Combined pill

The combined pill is a daily tablet that contains two hormones, progestin and oestrogen, which are similar to hormones in your body.

The hormones prevent an egg from being released by the ovaries each month and make it harder for sperm to get into the uterus (womb).

The pill needs to be taken once a day for three weeks and then you can have a week’s break to have a monthly bleed, or you can continue to take the pill every day to avoid having a monthly bleed.

  • How good is the pill at preventing a pregnancy?
    • The pill works well at preventing pregnancy. However, its ability to stop a pregnancy largely depends on a person using it properly.
    • With typical use up to 7 out of 100 users will become pregnant
    • If you think you will not be able to take a pill at the same time each day, it may not be the right method for you.
  • What are the advantages of the pill?
    • It can make your periods regular, lighter, and less painful
    • It gives you the choice not to have a monthly bleed or control when you have a bleed
    • Your fertility will return to normal immediately after the you stop using the pill
    • It is not used during sex so will not affect spontaneity
    • It helps protect against some forms of cancer (uterus (womb), colorectal, and ovarian).
    • It reduces the risk of getting fibroids, ovarian cysts and non-cancerous breast disease
    • It may reduce acne and improve your skin.
  • What are the disadvantages of the pill?
    • The pill has to be taken once per day. Forgetting to take the pill on a daily basis could make it fail. If you do not have a routine and think you will not be able to take a pill at the same time each day, it may not be the right method for you.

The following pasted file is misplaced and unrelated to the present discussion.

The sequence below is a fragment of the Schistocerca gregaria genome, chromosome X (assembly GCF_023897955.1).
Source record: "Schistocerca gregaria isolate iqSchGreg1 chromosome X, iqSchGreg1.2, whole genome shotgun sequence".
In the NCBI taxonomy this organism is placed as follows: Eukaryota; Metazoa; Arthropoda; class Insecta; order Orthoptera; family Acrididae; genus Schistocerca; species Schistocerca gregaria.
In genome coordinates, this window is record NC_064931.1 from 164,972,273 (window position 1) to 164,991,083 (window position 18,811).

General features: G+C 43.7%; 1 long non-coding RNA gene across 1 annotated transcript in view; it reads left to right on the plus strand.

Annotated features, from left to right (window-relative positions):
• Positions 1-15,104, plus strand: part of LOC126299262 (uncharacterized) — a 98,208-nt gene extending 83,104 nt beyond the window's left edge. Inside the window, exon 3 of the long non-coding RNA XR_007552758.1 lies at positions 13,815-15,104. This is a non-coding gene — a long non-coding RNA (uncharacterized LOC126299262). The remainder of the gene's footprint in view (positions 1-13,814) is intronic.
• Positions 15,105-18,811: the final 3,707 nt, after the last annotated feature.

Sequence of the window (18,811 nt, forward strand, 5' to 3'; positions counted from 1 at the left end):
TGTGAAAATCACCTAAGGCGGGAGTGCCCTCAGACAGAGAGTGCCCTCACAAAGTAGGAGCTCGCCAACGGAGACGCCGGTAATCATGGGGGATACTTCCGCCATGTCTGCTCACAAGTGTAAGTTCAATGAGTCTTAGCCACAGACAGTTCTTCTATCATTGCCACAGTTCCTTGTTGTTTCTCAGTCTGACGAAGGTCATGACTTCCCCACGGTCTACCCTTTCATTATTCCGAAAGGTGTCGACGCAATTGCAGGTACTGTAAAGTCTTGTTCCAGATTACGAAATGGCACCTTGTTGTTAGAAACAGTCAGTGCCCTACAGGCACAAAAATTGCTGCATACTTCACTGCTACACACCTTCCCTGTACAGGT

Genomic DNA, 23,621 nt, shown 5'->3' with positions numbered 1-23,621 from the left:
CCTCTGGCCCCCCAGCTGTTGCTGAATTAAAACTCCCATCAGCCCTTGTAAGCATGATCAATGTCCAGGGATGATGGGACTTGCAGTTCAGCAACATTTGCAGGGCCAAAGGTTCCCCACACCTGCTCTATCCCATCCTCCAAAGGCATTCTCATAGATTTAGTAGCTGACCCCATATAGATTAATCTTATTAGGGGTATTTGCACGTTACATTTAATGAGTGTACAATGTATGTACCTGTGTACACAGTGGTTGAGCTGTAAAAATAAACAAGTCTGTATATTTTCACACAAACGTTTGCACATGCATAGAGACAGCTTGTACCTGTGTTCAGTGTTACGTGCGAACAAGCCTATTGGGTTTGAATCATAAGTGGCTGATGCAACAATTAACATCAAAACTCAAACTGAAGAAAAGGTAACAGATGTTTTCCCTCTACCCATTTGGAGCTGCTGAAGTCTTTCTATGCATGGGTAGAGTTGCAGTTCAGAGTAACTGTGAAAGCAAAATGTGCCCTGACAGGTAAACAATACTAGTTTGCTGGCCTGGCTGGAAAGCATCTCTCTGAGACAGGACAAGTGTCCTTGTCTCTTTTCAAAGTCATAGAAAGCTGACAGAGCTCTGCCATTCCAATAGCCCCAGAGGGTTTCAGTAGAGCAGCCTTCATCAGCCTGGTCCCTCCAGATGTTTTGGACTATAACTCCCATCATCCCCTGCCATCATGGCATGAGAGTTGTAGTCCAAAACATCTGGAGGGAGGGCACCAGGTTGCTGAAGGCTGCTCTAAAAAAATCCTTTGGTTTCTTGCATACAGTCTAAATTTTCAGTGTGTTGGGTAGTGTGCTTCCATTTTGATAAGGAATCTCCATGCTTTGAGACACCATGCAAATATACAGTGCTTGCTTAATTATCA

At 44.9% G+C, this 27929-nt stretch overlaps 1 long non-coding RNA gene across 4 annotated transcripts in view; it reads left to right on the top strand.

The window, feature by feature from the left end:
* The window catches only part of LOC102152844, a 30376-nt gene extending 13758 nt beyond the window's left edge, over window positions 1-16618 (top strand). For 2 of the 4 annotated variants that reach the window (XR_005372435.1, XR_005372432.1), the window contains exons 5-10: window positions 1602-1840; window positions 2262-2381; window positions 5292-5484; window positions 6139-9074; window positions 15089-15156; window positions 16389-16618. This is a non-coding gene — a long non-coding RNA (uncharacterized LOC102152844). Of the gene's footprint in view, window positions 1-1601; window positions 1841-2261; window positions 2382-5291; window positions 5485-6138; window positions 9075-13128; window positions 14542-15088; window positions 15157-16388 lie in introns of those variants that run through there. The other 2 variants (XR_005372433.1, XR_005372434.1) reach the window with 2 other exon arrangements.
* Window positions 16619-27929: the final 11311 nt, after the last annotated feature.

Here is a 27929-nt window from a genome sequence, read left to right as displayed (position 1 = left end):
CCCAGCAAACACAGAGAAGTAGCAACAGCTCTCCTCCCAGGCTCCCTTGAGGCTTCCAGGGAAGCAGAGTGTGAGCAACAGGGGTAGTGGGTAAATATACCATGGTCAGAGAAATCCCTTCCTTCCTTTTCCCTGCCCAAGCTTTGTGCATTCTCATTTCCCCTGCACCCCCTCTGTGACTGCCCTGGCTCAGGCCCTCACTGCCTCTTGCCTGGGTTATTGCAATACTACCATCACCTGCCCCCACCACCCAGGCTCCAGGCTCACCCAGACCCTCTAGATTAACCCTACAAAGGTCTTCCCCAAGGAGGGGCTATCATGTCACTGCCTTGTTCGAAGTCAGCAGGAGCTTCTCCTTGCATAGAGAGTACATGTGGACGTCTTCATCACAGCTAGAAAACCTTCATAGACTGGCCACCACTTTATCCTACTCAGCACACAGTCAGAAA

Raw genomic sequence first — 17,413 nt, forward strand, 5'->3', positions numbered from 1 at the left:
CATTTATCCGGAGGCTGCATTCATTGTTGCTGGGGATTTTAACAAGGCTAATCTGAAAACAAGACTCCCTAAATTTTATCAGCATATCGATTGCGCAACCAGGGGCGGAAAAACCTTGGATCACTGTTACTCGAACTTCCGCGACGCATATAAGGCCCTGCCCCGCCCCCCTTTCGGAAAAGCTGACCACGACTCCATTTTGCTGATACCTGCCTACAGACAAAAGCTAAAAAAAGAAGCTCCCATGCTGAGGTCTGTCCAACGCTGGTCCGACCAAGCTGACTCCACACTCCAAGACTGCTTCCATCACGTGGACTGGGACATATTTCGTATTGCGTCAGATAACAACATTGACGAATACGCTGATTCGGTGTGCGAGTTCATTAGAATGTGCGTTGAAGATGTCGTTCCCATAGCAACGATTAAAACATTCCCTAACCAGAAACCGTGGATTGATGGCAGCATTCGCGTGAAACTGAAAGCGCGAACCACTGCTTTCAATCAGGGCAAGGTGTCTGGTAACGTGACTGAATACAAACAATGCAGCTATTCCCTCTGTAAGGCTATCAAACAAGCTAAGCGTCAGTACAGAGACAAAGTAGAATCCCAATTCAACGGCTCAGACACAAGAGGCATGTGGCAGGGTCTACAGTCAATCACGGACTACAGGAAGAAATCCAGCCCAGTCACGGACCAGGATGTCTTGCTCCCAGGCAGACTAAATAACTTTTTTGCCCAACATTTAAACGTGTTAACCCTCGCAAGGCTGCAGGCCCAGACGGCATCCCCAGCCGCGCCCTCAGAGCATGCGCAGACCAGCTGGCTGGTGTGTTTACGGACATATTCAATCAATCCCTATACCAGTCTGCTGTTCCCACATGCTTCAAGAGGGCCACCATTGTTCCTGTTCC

• Some people may not be suitable to have methods containing oestrogen. Please talk to your provider about whether it is safe for you to take
    • You may get temporary side effects at first including headaches, nausea, breast tenderness and mood changes
    • Irregular bleeding and spotting may occur in the first few months of use
    • The pill may not work if you experience vomiting or diarrhoea.
    • Use of some medications, such as those for seizures (fits), HIV or for tuberculosis, can make the pill less effective. Check with your medical provider if your medications are compatible with use of the pill.
    • Condoms are the only contraceptive method which protect against sexually transmitted infections. To ensure protection from both pregnancy and infection, we recommend "dual protection". This means using a male or female condom in addition to the contraceptive method of your choice to prevent pregnancy.
  • How do I use the combined pill?
    • When taking your first pill, choose a convenient time to take it. This can be any time of the day.
    • Once you've chosen a time you must then take one pill each day at this same time every day
    • Users of the combined pill have the option to have a monthly bleed or to skip or shorten their monthly bleed
  • What are the possible risks of using the combined pill?
    • The combined pill is associated with some rare risks. For most people the benefits outweigh the possible risks.
    • Your provider will ask you questions to check whether you could be at higher risk (e.g. if you smoke, have high blood pressure, or are overweight etc.).
    • There are some rare risks associated with combined methods:
      • Development of a blood clot in your leg or lungs
      • Heart attack
      • Stroke
  • What are the possible risks of using the combined pill?
    • The combined pill is associated with some rare risks. For most people the benefits outweigh the possible risks.
    • Your provider will ask you questions to check whether you could be at higher risk (e.g. if you smoke, have high blood pressure, or are overweight etc.).
    • There are some rare risks associated with combined methods:
      • Development of a blood clot in your leg or lungs
      • Heart attack
      • Stroke